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How to Check a Responsive Person

If you see someone who may be ill or injured and needs your help, 

first make sure the scene is safe for you to approach. 

If it is, introduce yourself and ask permission to offer aid. 

If the person says no, let the person know why you are concerned and what you can do. 

If he still says no, and you believe it is serious, call for help.

If the person says yes, you need to start gathering information.

Ask the person's name and what happened.

Other information that may be needed if the person's condition worsens -

is he on any medication? Did he take his medication?

Does he have any allergies (to anything, even if it does not seem important)?

When did he last have anything to eat or drink?

As you are talking to the person, you may realize you can handle the situation with some simple first aid. 

If the situation starts to get worse, call 9-1-1.

Find out as much as possible, because the information you gather will end up helping the doctor(s) 

figure out what is wrong.

When EMS arrives and takes over, they will ask the same questions.

(So will the Emergency Room nurse and the doctor.)

Listen to the person's answers, if possible, while staying out of the way.

If the person says something different to EMS, let EMS know.

At some point, EMs will ask you for your report - tell them what happened and what you learned. 

 (Even if you may not think something is important,

it might be important down the line, so tell EMS everything you learned.)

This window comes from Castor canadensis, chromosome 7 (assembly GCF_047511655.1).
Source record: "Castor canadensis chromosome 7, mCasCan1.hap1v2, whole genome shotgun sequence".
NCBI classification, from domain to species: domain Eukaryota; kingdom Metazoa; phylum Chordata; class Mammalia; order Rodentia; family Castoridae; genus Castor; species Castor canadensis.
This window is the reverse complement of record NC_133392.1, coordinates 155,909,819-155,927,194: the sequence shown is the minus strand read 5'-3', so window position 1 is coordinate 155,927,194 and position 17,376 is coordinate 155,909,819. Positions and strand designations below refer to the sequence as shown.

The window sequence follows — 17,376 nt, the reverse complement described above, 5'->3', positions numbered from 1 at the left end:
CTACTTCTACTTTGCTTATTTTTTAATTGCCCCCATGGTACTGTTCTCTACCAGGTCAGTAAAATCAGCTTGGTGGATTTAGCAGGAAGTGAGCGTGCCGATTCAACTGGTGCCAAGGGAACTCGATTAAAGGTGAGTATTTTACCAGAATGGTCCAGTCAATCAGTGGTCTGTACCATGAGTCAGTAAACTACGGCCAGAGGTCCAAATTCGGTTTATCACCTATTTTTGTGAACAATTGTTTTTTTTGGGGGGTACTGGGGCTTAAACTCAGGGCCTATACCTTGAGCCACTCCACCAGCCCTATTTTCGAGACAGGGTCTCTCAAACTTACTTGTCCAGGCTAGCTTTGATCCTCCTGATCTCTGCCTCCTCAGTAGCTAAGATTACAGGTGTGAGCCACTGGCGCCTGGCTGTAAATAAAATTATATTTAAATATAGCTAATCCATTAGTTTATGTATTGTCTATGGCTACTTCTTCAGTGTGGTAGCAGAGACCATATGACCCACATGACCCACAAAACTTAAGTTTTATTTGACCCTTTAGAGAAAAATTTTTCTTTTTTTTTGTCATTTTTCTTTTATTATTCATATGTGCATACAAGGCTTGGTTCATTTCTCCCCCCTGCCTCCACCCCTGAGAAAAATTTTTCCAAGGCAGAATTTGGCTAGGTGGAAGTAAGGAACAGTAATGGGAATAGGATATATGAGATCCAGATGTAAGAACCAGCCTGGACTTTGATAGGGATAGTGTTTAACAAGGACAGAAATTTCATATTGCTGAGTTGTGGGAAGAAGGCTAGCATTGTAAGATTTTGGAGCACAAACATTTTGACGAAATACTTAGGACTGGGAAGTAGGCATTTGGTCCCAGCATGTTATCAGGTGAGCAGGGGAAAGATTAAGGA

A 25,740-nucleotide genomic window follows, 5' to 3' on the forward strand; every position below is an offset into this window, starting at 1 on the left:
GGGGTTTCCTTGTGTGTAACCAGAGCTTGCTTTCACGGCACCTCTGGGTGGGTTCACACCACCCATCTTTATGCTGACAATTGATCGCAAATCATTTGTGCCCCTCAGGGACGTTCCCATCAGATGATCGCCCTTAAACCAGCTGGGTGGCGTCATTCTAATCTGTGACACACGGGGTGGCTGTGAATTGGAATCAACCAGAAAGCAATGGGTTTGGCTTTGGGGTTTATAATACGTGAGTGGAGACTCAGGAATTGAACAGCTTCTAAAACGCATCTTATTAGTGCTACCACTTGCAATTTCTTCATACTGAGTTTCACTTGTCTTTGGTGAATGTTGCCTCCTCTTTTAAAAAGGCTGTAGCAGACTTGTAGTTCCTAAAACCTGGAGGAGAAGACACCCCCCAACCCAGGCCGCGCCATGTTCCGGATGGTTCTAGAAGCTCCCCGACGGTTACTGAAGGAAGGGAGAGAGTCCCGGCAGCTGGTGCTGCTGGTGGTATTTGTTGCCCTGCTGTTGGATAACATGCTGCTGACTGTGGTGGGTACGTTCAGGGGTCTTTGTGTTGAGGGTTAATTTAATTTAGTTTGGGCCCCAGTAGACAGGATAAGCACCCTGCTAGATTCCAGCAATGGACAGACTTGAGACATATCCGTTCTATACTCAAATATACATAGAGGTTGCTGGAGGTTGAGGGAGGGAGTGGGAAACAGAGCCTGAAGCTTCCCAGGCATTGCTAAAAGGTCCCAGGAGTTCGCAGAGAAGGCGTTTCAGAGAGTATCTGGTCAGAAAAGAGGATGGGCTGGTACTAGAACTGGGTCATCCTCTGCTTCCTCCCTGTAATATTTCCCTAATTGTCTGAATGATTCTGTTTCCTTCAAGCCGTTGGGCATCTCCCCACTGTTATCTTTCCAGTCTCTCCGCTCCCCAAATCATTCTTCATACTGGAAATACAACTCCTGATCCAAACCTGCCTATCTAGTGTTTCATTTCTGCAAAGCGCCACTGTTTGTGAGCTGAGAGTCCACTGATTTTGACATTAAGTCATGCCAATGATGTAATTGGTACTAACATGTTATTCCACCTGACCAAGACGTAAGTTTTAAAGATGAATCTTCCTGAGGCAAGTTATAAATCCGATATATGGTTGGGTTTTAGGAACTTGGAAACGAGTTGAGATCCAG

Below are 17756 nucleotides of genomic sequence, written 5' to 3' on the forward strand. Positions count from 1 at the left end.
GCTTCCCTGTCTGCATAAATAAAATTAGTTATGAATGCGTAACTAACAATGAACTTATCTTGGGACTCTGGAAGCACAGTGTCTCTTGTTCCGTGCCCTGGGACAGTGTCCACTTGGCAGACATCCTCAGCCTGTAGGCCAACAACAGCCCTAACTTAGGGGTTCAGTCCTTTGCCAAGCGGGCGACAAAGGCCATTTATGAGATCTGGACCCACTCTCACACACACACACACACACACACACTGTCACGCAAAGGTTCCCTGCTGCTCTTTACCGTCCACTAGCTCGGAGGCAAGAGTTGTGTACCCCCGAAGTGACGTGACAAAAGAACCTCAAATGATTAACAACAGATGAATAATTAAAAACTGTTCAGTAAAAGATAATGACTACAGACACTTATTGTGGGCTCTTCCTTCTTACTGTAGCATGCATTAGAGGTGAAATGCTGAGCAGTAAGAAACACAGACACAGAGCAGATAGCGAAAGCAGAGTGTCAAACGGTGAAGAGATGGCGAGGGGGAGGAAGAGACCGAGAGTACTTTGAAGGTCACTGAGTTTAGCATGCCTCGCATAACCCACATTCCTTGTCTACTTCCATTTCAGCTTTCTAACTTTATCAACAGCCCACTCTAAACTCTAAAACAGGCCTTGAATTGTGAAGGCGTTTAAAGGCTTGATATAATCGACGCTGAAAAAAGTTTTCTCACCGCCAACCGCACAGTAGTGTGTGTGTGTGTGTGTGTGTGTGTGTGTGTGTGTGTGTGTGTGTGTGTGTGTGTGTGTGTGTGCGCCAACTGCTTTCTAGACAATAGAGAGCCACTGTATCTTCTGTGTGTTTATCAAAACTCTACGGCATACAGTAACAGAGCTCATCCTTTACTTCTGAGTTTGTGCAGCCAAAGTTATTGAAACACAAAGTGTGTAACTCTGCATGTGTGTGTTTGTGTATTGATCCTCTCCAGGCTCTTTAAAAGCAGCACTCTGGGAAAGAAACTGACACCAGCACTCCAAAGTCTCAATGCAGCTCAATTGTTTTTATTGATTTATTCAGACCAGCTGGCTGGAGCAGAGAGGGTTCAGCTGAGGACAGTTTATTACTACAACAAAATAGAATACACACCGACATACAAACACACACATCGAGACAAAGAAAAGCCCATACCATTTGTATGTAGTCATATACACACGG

So why does everyone keep asking patients the same questions over and over?

If the answers are always the same, that tells the doctor something.

If the answers change, that tell the doctor something.

It is basically a diagnostic tool to help the doctor in determining what might be going on inside the patient.

So - the 6 questions to ask (in no particular order)

  • 1. Who are you?
  • 2. What happened?
  • 3. Are you on medications?
  • 4, Did you take your medications?
  • 5, Do you have any allergies?
  • 6. What happened?

As far as medications go, some people may not know the name(s).

You can ask for what reason are they taking the medications.

You can ask what the medication look like - pills or capsules, the colour,

the size and shape. Let EMS know and they can figure out what the drug is.

Another way to remember what to ask is the acronym S.A.M.P.L.E.

In a Sample History, we find out the same information.

(Use whatever way is easiest for you to remember what to ask.)

  • SSigns/Symptoms
    A sign is something you see, a symptom is what the person tell you.
  • AAllergies
    Common allergens include weed or grass pollen, dust mites, animal dander, mold, insect stings 
    and a variety of food types, such as eggs, shellfish, nuts and grains.
  • MMedications
    As far as medications go, some people may not know the name(s).
    You can ask for what reason are they taking the medications.
    You can ask what the medication look like - pills or capsules, the colour, the size and shape.
     Let EMS know and they can figure out what the drug is.
  • PPast Illnesses
    This is Pertinent past medical history - anything which might be related to the current situation.
  • LLast Oral Intake
    When did the person last eat or drink, and what?
    Generally, this is also a good time to find out the "last output",
    in other words, when did the person go to the bathroom, and what did he do?
  • EEvents Leading Up To Present Illness / Injury.
    In other words - "What happened?"

Why is it important to find our as much as possible?

As mentioned, the information helps the doctor with his diagnosis.

Another reason to find out is if your patient passes out, you may be the only one with any information.

Every person is different. Some are shyer and not wanting to share.

Some want to tell you about their entire medical history from childhood until now.

Be kind, know this person may be scared, smile a lot, observe a lot, and do your best to get back to the questions.

It is always better to get as much information from the patient as possible.